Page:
Forum Explores Role of Education in Easing Conflict

Forum Explores Role of Education in Easing Conflict

By Sean Smith
Chronicle Editor

School-community partnerships, multilingual instruction and the teaching of justice and civics are some of the balms societies may use to heal age-old wounds, said representatives from the American, Northern Irish and South African governments at a Nov. 16 symposium in Gasson 100.

The symposium, "Building Bridges: Educational Policy in Divided Societies," offered insights on how educational systems are critical in helping repair the effects of deep-rooted racial, religious, ethnic or socioeconomic antagonism.

Northern Ireland Minister for Education Martin McGuinness and South African Ambassador to the United States Sheila Sisulu were featured speakers at the event, along with Maureen McLaughlin, '77, deputy assistant secretary for policy, planning and innovation in the US Department of Education's Office of Postsecondary Education. The Irish Studies Program and Lynch School of Education co-sponsored the symposium with the Global Citizens Circle.

Sisulu and McGuinness gave brief overviews of how their countries' conflicts influenced the evolution of their respective public education systems, and described recent and future initiatives to counter those effects and, in so doing, help build new societies free from the traditional sources of disunity.

Sisulu noted that apartheid had left the new South Africa a fragmented, authoritarian educational system, where resources had been divided along racial and ethnic lines. The system is undergoing a transformation, with each school taking "a firm stand against discrimination," she said. Since South Africa now recognizes 11 official languages, she said, schools are able to adopt a multilinglual instruction policy and teach black children in their mother tongue.

"The legacy of apartheid will not simply go away," said Sisulu, a former special advisor to the minister of education. "There must be a bond that holds us together, and allows us to build a society with equal protection for all citizens. Education is what will forge that bond."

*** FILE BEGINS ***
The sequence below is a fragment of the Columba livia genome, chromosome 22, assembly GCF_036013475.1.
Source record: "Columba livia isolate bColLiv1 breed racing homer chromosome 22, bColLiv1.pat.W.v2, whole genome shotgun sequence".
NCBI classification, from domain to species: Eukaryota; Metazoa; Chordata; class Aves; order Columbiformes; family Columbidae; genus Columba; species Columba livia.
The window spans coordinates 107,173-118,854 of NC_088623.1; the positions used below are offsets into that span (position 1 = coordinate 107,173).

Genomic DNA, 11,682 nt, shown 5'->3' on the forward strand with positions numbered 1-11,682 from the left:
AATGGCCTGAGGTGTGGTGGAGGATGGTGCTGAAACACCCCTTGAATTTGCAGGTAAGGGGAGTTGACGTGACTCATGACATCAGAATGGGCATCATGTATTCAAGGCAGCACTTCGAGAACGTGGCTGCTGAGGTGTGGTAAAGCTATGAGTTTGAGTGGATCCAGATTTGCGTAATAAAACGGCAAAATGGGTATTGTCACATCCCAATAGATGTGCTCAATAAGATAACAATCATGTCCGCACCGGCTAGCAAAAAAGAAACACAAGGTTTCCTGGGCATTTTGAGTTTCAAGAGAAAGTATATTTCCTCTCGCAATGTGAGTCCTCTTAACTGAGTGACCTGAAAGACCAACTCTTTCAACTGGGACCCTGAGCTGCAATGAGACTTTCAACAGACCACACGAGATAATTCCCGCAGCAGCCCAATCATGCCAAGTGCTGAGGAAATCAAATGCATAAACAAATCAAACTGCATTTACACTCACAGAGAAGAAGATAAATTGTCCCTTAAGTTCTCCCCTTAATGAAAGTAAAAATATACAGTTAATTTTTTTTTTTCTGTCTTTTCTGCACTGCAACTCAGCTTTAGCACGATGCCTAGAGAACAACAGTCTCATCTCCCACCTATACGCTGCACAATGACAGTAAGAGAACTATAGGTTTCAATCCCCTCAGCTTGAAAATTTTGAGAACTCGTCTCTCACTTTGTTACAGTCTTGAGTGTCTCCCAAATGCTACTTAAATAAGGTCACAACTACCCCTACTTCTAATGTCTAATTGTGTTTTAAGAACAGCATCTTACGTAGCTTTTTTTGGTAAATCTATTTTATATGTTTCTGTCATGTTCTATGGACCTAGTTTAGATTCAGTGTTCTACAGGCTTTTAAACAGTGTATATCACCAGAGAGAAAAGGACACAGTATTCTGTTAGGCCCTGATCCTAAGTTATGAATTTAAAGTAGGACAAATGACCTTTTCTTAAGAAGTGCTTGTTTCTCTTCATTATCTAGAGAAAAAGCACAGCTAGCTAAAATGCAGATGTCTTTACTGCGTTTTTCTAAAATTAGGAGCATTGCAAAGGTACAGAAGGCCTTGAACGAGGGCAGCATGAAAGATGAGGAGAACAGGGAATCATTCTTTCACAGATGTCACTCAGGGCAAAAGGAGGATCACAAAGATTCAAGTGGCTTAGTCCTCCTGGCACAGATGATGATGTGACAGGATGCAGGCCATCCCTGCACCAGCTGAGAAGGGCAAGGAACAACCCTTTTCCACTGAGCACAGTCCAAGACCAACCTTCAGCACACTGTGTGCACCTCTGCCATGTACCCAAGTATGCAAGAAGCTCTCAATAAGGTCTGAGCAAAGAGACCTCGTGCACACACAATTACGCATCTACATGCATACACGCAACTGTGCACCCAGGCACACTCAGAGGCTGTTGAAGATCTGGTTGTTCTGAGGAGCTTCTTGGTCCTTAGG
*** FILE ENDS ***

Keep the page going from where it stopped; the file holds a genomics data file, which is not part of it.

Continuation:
McGuinness said segregated education has considerable roots in Northern Irish society, despite an integrationist movement that has resulted in the creation of 44 schools. Equity in education, as well as housing and employment, has been a factor in the longstanding Protestant-Catholic conflict, he said. As the fledgling Northern Irish government seeks to address the region's complex social problems, education leaders are mounting their own initiatives. This includes a wholesale review of schools' curriculum, he said, and the adoption of core values that emphasize citizenship and the teaching of civics, justice and democracy.

Echoing Sisulu, McGuinness said education must be part of a society-wide effort to confront prejudice. "We have to hold up the past to the light," said McGuinness, "and ask how we can move on."

McLaughlin described the challenges American education faces in ensuring that children of all backgrounds have the same opportunities. She described Department of Education programs to narrow gaps between schools in advantaged and disadvantaged communities, such as reducing class size and improving teacher preparation. Partnerships between schools, communities, businesses and higher education offer one area of promise, she said, noting that the department has awarded funds supporting 237 such endeavors in 28 states.

See related story.  

Return to November 30 menu

Return to Chronicle home page